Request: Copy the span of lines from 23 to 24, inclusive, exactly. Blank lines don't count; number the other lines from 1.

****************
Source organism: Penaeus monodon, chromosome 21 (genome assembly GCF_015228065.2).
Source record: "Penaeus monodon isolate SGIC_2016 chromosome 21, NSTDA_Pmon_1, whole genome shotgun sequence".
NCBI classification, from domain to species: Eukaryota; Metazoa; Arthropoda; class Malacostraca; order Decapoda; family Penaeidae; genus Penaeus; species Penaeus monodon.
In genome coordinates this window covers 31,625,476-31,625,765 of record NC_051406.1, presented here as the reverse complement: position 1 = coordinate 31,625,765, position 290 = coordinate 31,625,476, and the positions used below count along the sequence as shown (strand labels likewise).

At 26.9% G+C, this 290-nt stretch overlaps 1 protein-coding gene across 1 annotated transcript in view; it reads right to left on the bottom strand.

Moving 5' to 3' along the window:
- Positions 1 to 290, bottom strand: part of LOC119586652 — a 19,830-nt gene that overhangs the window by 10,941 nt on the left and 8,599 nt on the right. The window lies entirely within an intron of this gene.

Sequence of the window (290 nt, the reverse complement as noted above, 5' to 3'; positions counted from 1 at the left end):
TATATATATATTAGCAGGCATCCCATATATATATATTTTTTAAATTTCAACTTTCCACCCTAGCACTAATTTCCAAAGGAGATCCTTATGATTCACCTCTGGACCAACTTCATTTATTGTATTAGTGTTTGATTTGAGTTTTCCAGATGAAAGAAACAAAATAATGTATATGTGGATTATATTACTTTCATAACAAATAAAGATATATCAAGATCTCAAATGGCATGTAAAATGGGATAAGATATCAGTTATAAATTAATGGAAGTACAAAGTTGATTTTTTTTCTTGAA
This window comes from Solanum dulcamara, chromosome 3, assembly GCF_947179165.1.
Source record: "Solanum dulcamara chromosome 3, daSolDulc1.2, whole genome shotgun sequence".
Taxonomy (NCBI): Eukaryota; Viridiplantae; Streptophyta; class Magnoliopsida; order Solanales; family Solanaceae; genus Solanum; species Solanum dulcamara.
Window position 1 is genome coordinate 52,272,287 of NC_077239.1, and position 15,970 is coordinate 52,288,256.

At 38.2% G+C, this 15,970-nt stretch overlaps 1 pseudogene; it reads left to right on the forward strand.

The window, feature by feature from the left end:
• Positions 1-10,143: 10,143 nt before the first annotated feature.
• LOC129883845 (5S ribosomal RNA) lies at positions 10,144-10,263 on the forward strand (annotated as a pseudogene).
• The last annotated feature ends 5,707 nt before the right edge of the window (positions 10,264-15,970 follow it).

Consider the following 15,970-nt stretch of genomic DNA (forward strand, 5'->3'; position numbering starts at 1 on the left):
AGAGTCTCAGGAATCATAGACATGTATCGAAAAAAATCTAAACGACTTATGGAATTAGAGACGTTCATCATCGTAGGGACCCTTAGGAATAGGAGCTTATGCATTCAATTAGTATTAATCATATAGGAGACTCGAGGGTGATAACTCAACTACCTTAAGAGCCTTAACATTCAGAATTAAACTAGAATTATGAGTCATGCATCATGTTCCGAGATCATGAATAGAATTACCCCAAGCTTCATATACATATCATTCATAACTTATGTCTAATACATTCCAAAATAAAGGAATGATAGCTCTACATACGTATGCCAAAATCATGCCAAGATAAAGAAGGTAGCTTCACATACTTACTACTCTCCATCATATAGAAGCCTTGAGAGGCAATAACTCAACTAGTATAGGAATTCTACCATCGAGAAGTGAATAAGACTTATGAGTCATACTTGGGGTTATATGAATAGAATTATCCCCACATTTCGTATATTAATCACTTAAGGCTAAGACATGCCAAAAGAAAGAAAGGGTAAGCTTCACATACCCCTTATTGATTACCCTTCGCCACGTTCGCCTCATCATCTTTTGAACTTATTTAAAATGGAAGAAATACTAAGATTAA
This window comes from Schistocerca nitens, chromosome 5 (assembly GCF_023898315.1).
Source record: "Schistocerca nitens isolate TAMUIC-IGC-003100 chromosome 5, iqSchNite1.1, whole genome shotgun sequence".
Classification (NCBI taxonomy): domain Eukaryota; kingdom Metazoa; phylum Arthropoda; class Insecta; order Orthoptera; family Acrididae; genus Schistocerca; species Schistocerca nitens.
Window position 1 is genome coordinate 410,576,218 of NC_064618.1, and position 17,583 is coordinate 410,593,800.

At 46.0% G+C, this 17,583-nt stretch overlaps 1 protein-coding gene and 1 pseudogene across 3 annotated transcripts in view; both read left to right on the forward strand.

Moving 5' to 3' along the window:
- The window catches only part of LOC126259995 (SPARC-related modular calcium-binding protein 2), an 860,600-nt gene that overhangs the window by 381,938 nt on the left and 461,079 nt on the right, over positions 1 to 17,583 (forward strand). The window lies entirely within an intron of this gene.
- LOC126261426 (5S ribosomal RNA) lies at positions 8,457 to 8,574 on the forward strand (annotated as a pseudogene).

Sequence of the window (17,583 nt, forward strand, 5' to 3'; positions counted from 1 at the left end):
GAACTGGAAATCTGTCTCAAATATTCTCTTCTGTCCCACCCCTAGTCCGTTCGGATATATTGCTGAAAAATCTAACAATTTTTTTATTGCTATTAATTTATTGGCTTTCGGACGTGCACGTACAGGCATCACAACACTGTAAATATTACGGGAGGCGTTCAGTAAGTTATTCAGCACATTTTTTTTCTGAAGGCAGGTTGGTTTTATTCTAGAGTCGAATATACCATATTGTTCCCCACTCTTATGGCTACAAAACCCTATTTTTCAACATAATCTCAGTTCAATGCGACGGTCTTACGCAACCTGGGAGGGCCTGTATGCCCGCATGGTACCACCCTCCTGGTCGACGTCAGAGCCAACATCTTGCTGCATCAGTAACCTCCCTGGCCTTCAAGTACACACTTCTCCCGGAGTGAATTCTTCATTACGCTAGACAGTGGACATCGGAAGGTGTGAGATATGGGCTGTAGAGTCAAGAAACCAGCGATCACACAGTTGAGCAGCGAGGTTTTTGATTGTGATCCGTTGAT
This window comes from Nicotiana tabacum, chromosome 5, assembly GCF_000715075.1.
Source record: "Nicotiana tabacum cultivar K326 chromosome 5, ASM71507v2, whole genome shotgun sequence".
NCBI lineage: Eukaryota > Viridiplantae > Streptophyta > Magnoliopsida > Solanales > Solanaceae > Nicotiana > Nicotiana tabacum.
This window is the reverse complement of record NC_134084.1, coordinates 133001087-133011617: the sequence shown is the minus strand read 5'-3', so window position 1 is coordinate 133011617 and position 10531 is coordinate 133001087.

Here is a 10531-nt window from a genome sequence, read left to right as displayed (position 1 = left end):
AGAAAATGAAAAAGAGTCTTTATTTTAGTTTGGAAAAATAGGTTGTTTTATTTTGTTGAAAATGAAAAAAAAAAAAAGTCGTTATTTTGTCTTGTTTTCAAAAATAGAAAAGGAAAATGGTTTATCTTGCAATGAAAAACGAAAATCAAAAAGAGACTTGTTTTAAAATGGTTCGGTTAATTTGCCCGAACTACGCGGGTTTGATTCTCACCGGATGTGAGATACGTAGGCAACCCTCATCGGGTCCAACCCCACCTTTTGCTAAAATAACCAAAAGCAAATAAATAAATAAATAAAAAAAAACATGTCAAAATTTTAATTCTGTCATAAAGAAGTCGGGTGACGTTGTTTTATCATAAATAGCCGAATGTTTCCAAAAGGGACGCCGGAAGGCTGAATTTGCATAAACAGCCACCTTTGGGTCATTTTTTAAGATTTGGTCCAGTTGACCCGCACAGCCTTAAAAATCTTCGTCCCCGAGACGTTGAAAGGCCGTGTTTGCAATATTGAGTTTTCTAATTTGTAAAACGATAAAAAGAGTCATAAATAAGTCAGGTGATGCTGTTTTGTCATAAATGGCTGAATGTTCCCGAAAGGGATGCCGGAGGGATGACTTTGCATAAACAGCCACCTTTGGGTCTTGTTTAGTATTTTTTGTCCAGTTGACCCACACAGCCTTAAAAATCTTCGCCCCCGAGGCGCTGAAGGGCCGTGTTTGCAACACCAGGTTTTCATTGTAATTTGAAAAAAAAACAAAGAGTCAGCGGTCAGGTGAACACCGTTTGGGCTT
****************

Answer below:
Classification (NCBI taxonomy): domain Eukaryota; kingdom Metazoa; phylum Arthropoda; class Insecta; order Orthoptera; family Acrididae; genus Schistocerca; species Schistocerca nitens.
Window position 1 is genome coordinate 410,576,218 of NC_064618.1, and position 17,583 is coordinate 410,593,800.